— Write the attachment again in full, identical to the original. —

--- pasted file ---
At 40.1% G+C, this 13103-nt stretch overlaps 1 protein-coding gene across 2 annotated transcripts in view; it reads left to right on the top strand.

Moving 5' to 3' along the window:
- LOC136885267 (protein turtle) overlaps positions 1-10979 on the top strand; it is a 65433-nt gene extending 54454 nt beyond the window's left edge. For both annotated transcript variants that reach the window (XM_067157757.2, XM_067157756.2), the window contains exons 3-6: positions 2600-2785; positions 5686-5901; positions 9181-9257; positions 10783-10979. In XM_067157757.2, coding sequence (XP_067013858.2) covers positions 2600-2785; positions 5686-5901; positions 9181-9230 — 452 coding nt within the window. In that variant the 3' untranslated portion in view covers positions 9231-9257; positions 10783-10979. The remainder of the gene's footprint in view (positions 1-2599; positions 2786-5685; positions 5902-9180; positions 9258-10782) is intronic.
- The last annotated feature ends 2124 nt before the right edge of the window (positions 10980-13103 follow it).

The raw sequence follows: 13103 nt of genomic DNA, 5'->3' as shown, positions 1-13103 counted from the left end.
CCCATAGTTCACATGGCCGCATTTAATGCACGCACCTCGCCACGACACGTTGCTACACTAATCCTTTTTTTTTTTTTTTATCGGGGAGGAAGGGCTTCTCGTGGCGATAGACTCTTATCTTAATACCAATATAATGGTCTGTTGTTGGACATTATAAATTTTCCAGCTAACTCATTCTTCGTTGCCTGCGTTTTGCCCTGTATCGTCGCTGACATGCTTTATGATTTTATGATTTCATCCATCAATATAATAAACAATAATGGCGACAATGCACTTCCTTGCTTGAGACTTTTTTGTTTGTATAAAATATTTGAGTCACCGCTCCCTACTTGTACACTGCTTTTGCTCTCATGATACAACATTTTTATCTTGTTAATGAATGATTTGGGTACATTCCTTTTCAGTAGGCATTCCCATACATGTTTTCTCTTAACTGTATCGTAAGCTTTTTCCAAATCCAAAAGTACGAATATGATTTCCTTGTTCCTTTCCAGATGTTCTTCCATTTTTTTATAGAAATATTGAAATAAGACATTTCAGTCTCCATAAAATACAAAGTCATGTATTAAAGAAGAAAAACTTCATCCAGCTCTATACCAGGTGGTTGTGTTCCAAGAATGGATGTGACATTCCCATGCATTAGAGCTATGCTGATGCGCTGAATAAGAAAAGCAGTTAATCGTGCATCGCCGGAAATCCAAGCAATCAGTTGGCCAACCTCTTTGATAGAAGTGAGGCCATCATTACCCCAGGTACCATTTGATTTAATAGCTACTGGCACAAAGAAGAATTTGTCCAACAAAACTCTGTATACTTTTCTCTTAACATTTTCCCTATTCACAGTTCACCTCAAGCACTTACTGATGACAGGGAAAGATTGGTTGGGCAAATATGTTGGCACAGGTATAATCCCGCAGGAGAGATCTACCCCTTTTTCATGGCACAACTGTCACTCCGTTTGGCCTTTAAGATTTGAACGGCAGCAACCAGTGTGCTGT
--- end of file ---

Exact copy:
At 40.1% G+C, this 13103-nt stretch overlaps 1 protein-coding gene across 2 annotated transcripts in view; it reads left to right on the top strand.

Moving 5' to 3' along the window:
- LOC136885267 (protein turtle) overlaps positions 1-10979 on the top strand; it is a 65433-nt gene extending 54454 nt beyond the window's left edge. For both annotated transcript variants that reach the window (XM_067157757.2, XM_067157756.2), the window contains exons 3-6: positions 2600-2785; positions 5686-5901; positions 9181-9257; positions 10783-10979. In XM_067157757.2, coding sequence (XP_067013858.2) covers positions 2600-2785; positions 5686-5901; positions 9181-9230 — 452 coding nt within the window. In that variant the 3' untranslated portion in view covers positions 9231-9257; positions 10783-10979. The remainder of the gene's footprint in view (positions 1-2599; positions 2786-5685; positions 5902-9180; positions 9258-10782) is intronic.
- The last annotated feature ends 2124 nt before the right edge of the window (positions 10980-13103 follow it).

The raw sequence follows: 13103 nt of genomic DNA, 5'->3' as shown, positions 1-13103 counted from the left end.
CCCATAGTTCACATGGCCGCATTTAATGCACGCACCTCGCCACGACACGTTGCTACACTAATCCTTTTTTTTTTTTTTTATCGGGGAGGAAGGGCTTCTCGTGGCGATAGACTCTTATCTTAATACCAATATAATGGTCTGTTGTTGGACATTATAAATTTTCCAGCTAACTCATTCTTCGTTGCCTGCGTTTTGCCCTGTATCGTCGCTGACATGCTTTATGATTTTATGATTTCATCCATCAATATAATAAACAATAATGGCGACAATGCACTTCCTTGCTTGAGACTTTTTTGTTTGTATAAAATATTTGAGTCACCGCTCCCTACTTGTACACTGCTTTTGCTCTCATGATACAACATTTTTATCTTGTTAATGAATGATTTGGGTACATTCCTTTTCAGTAGGCATTCCCATACATGTTTTCTCTTAACTGTATCGTAAGCTTTTTCCAAATCCAAAAGTACGAATATGATTTCCTTGTTCCTTTCCAGATGTTCTTCCATTTTTTTATAGAAATATTGAAATAAGACATTTCAGTCTCCATAAAATACAAAGTCATGTATTAAAGAAGAAAAACTTCATCCAGCTCTATACCAGGTGGTTGTGTTCCAAGAATGGATGTGACATTCCCATGCATTAGAGCTATGCTGATGCGCTGAATAAGAAAAGCAGTTAATCGTGCATCGCCGGAAATCCAAGCAATCAGTTGGCCAACCTCTTTGATAGAAGTGAGGCCATCATTACCCCAGGTACCATTTGATTTAATAGCTACTGGCACAAAGAAGAATTTGTCCAACAAAACTCTGTATACTTTTCTCTTAACATTTTCCCTATTCACAGTTCACCTCAAGCACTTACTGATGACAGGGAAAGATTGGTTGGGCAAATATGTTGGCACAGGTATAATCCCGCAGGAGAGATCTACCCCTTTTTCATGGCACAACTGTCACTCCGTTTGGCCTTTAAGATTTGAACGGCAGCAACCAGTGTGCTGT